A Secret in the River

While writing this story, I listened to a song for inspiration.  The longing and desperation in the lyrics influenced the main character’s emotions and the imagery of the scenes.

A Secret in the River

It’s been three years since Kyle drowned in the river.  Every year since, the newspaper reminds us of the tragedy, warns us to stay away from the rising torrent of water that can rush us to our death.

In the year that he drowned, he was 15 years old.  I was 12.  It was the rainiest July I’d ever seen.  We used to camp out in a hidden spot by the river from sunup to sundown, making fishing poles from sticks and strings, digging up worms, and catching trout.  With pole in hand, he’d hopscotch along the moss-covered rocks toward the middle of the river until he couldn’t go any farther, and I’d hold my breath until he cast the line.  From his scouting days, Kyle knew how to build a fire, and we roasted the trout on stones pulled from the river bed.

Storms come up fast in these parts, and they say Kyle was swimming when bucketfuls of water poured down from the clouds.  They say he couldn’t get out of the water in time and that the current was too strong for someone his size.  I went to his funeral three days later, but there was no casket to bury or any ashes to spread.

After that, I stayed away from the river, but it thronged in the recesses of my mind.  One afternoon I went back, to the secret spot where Kyle and I had fished, and watched the bubbles and froth make detours around the rocks in the river.  When my chest began to tighten, I took off the way I’d come until I reached my room.  That was two years ago.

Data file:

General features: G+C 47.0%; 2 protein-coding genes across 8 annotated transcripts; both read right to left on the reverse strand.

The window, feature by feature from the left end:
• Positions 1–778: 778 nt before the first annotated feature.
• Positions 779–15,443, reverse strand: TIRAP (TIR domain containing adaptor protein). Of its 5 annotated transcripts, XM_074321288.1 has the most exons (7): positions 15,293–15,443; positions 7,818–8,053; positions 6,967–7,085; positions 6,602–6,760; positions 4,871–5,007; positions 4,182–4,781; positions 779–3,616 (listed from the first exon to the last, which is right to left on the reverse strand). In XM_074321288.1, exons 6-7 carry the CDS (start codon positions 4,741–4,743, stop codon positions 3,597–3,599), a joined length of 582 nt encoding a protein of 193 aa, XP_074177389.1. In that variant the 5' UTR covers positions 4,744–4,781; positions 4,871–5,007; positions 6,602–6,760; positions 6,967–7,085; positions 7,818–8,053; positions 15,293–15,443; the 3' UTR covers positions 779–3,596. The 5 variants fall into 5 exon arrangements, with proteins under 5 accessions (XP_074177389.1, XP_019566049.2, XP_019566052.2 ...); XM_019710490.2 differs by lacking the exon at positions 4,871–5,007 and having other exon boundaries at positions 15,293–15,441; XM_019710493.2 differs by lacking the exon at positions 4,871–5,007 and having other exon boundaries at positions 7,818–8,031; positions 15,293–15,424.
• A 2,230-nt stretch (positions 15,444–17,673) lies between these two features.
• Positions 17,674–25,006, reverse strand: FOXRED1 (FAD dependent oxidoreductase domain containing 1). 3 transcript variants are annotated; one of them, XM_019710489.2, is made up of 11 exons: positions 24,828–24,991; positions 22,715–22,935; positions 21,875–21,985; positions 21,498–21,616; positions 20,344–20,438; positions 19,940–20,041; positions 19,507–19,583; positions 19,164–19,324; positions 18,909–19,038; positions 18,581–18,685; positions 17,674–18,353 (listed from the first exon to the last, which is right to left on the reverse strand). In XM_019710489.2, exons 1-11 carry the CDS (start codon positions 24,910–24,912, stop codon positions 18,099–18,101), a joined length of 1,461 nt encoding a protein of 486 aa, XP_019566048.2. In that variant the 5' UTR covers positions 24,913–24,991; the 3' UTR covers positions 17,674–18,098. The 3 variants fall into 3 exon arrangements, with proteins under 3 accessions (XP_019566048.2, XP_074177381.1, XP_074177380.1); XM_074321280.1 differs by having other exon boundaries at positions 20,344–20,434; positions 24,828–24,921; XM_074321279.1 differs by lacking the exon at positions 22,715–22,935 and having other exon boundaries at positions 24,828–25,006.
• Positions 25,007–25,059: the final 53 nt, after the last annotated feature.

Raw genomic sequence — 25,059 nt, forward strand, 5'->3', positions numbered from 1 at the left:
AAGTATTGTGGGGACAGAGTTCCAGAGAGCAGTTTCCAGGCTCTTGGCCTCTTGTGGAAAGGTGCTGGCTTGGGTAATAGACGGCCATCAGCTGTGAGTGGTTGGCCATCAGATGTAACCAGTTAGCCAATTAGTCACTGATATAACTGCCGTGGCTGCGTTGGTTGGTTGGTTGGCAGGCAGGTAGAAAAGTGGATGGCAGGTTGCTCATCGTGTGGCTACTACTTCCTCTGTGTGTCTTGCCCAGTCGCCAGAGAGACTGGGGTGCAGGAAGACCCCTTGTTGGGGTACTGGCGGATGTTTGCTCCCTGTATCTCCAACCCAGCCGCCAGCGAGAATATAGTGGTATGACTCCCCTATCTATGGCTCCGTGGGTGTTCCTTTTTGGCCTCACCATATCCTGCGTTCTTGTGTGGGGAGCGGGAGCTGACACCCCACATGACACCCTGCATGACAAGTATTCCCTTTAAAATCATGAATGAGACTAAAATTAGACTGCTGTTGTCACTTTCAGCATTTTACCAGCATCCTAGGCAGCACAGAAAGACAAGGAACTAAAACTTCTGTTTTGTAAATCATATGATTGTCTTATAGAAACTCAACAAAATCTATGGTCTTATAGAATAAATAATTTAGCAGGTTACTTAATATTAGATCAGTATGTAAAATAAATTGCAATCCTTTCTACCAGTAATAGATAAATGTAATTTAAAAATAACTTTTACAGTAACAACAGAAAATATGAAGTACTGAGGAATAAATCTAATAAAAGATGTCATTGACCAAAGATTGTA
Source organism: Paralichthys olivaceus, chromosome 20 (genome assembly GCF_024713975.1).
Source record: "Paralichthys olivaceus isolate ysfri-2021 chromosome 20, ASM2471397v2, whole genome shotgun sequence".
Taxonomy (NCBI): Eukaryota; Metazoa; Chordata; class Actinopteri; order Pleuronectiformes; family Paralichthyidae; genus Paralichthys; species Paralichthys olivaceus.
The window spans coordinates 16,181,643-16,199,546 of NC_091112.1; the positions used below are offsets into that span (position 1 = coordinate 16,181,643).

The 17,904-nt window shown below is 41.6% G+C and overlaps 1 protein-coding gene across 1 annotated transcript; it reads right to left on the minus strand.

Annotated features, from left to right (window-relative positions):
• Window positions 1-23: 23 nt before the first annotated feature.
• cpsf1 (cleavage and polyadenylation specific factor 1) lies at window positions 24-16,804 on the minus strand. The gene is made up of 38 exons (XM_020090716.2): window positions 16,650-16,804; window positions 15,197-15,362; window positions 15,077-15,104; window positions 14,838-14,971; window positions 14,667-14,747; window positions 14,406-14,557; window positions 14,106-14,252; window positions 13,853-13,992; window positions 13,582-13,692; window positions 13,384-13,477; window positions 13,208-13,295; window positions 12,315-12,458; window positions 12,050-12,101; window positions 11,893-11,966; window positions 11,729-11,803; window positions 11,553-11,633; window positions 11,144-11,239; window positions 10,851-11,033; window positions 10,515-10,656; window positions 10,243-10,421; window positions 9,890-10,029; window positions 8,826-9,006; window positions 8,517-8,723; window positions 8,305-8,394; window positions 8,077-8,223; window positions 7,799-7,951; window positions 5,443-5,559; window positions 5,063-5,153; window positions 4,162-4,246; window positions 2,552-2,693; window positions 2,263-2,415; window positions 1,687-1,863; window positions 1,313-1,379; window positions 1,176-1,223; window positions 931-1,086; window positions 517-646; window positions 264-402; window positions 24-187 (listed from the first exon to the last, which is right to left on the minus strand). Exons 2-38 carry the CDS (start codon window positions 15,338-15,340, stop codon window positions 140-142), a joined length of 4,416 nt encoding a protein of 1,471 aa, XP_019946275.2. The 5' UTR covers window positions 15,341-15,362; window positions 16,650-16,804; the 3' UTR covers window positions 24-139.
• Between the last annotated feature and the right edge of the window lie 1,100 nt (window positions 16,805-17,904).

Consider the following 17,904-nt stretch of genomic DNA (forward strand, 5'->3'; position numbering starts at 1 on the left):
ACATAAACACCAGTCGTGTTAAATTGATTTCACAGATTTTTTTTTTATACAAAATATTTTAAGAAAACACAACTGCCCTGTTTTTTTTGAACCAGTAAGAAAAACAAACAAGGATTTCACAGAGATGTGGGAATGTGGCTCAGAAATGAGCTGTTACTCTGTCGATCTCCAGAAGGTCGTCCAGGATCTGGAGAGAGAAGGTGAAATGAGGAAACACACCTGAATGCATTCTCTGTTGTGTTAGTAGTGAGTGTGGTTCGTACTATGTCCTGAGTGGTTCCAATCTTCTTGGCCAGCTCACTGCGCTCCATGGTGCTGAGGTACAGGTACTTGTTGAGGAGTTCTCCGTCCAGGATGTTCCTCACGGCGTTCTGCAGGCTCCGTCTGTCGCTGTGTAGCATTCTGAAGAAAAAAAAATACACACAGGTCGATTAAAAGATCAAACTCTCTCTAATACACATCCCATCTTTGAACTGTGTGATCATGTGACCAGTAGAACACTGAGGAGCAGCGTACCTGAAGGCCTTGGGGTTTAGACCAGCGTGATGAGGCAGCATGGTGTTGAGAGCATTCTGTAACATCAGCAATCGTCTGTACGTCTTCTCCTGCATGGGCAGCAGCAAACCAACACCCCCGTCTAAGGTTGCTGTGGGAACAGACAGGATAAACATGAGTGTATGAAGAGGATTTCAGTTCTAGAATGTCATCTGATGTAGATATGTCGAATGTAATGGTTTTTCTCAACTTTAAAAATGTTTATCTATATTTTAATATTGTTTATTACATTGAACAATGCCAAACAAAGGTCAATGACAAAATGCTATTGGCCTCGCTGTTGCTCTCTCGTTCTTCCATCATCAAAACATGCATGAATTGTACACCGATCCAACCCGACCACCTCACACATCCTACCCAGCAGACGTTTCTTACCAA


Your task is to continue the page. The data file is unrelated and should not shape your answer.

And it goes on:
It’s the middle of the night when I wake to a thunderstorm that rattles my bedroom windows with each passing rumble.  Lightning flashes against the windowpane, and I see Kyle crouched on a river rock with tears streaming down his face, shouting as he hurled stones into the water.  I remember the sorrow on his face the day before he died, and how he wouldn’t smile, even for me.  I pull the bedcovers over my head.

Hours later, an eerie calm replaces the receding thunderheads.  Steam rises from the earth, and misty tendrils curl around objects unrecognizable in the fog.  The scene reminds me of the frothy river traveling around the rocks, and then I remember something else I had seen that day.  As I had turned to leave, a pile of ashes and stones from a recent fire had caught my eye.  I only now recall the thin curls of smoke that rose from the ashes.

It’s been three years since Kyle drowned in the river.  Or so they say.

Within minutes, I’m out of the house and tearing full speed into the woods that border the river.  I shout his name over and over as I run toward our fishing spot, dodging branches and tripping over roots.  In front of the river, I fall to my knees, breathless.

When my breathing eases, I raise my head.  Kyle, taller and stronger than I remember, is watching me from the other side of the river.  He gives me a sheepish smile and puts a finger over his lips.  Don’t tell.  I nod, and he slowly backs into the woods.  If I did tell, they’d probably say the woods are haunted or that the fog was too thick to see across the river.

A few days later, I go back to our secret fishing spot.  I don’t see Kyle, but propped against a tree along the riverbank, I find a new handmade fishing pole with my initials carved into it.

Copyright © 2012 Jennifer Howell

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